We examine trends in employment, earnings and incomes over the last two decades in the United States, and how the safety net has responded to changing fortunes, including the shutdown of the economy in response to the COVID-19 pandemic. The US safety net is a patchwork of different programmes providing in-kind as well as cash benefits, and it had many holes prior to the pandemic. In addition, few of the programmes are designed explicitly as automatic stabilisers. We show that the safety net response to employment losses in the COVID-19 pandemic largely consists only of increased support from unemployment insurance and food assistance programmes, an inadequate response compared with the magnitude of the downturn. We discuss options to reform social assistance in the United States to provide more robust income floors in times of economic downturns.
|Number of pages||34|
|State||Published - Sep 2020|
Bibliographical noteFunding Information:
We received excellent research assistance from Hyein Kang and Kenneth Tester. J. Ziliak gratefully acknowledges support from the US Department of Health and Human Services, Office of the Assistant Secretary for Planning and Evaluation, grant AE00103, through the Institute for Research on Poverty at University of Wisconsin. This work has been supported by the Nuffield Foundation via the IFS Deaton Review, ‘Inequality in the Twenty‐First Century’ (reference WEL/43603). We thank two reviewers, Peter Germanis, Zach Parolin, Lara Shore‐Sheppard, Tim Smeeding, and David Splinter, for helpful comments on an earlier draft. The opinions and conclusions are solely those of the authors and do not represent the views of any sponsor.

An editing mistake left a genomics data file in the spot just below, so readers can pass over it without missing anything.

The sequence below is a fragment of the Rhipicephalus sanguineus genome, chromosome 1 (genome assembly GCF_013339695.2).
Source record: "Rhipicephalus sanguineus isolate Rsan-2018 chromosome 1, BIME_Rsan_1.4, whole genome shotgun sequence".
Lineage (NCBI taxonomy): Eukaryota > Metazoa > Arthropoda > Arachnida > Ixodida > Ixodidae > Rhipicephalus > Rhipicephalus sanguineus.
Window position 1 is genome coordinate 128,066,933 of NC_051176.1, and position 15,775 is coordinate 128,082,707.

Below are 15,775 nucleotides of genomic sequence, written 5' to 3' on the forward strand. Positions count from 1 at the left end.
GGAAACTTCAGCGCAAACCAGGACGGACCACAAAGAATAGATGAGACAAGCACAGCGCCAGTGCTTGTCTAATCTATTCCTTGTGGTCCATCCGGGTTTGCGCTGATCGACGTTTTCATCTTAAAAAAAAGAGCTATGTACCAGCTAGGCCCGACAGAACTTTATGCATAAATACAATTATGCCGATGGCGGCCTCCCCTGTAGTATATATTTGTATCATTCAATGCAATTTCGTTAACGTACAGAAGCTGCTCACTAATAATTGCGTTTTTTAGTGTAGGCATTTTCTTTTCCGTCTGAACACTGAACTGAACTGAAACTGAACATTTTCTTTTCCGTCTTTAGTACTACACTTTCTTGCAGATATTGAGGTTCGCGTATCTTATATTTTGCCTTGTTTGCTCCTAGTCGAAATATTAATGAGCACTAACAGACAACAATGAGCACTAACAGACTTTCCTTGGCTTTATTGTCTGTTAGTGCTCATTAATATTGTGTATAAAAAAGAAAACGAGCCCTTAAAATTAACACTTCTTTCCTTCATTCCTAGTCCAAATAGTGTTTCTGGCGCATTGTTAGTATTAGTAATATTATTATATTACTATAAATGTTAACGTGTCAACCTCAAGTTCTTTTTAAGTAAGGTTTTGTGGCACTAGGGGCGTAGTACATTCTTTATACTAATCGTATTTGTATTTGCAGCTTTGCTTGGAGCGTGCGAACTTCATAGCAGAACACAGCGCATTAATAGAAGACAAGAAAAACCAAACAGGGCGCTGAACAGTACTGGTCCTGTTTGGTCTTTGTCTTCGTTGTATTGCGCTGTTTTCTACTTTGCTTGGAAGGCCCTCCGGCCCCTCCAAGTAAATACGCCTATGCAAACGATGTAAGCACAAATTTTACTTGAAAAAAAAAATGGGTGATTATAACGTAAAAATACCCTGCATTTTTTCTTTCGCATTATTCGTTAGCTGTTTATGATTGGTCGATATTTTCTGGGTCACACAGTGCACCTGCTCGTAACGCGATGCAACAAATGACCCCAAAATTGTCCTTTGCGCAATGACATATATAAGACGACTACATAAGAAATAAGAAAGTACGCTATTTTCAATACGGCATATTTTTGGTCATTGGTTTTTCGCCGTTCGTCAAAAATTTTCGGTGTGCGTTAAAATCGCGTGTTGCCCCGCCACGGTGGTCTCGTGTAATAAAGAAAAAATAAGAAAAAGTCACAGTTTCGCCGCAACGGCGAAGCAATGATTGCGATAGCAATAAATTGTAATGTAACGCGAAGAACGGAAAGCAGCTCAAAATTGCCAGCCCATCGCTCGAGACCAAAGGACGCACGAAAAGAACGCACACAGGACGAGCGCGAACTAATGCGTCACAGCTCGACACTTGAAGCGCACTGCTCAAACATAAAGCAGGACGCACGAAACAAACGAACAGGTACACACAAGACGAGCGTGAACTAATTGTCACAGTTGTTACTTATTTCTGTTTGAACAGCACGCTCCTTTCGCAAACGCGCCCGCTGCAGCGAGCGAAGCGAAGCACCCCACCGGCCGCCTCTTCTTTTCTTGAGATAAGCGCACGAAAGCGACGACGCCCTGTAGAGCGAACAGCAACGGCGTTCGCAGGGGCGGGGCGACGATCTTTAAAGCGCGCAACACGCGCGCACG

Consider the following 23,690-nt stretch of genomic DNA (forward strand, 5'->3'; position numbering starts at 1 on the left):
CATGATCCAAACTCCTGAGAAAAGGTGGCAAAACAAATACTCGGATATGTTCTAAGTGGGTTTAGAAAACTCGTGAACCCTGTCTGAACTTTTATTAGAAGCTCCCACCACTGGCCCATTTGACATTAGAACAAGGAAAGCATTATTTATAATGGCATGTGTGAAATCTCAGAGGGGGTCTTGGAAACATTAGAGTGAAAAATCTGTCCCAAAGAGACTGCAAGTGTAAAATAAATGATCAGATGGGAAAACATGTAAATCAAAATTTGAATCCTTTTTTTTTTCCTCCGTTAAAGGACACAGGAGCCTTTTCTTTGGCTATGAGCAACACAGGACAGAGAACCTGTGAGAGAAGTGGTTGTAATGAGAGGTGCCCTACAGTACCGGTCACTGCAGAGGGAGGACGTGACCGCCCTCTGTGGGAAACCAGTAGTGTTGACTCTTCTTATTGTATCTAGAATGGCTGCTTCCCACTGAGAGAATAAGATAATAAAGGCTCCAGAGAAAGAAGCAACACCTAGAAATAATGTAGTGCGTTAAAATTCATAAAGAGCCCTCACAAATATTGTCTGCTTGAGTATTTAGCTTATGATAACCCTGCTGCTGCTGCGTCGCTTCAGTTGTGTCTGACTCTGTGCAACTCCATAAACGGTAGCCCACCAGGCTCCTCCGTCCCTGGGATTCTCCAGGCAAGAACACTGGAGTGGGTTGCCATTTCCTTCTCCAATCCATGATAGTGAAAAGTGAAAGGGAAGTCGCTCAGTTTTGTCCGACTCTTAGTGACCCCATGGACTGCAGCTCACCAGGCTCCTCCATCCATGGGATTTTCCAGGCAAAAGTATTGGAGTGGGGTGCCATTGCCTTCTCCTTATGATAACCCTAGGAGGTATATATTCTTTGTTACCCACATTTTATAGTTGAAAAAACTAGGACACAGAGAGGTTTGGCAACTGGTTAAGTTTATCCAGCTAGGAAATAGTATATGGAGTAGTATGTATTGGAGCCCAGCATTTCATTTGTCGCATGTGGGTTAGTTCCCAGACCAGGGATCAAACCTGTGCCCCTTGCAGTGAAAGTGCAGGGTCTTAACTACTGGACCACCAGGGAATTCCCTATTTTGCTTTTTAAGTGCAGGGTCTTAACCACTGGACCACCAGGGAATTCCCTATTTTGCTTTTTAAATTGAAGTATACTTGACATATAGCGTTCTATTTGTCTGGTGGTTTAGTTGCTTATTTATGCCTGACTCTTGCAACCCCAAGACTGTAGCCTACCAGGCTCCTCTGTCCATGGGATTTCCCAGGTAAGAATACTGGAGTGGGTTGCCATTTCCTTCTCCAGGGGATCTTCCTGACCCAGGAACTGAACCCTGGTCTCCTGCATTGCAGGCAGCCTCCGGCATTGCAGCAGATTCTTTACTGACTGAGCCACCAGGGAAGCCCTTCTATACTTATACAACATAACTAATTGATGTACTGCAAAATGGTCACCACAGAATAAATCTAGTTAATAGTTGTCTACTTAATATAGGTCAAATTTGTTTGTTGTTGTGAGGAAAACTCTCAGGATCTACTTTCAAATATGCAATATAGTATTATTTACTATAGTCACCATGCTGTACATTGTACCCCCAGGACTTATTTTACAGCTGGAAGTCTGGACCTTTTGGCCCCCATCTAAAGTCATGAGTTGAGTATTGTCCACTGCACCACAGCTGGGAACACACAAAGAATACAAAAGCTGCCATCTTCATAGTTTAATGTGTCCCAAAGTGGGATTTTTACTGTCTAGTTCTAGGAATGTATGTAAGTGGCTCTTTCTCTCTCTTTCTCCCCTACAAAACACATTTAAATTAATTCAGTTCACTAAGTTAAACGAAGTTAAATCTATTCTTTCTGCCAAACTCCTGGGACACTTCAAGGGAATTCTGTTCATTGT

© 2020 The Authors. Fiscal Studies published by John Wiley & Sons Ltd. on behalf of Institute for Fiscal Studies
- automatic stabilisers
- means-tested transfers
- social insurance
ASJC Scopus subject areas
- Economics and Econometrics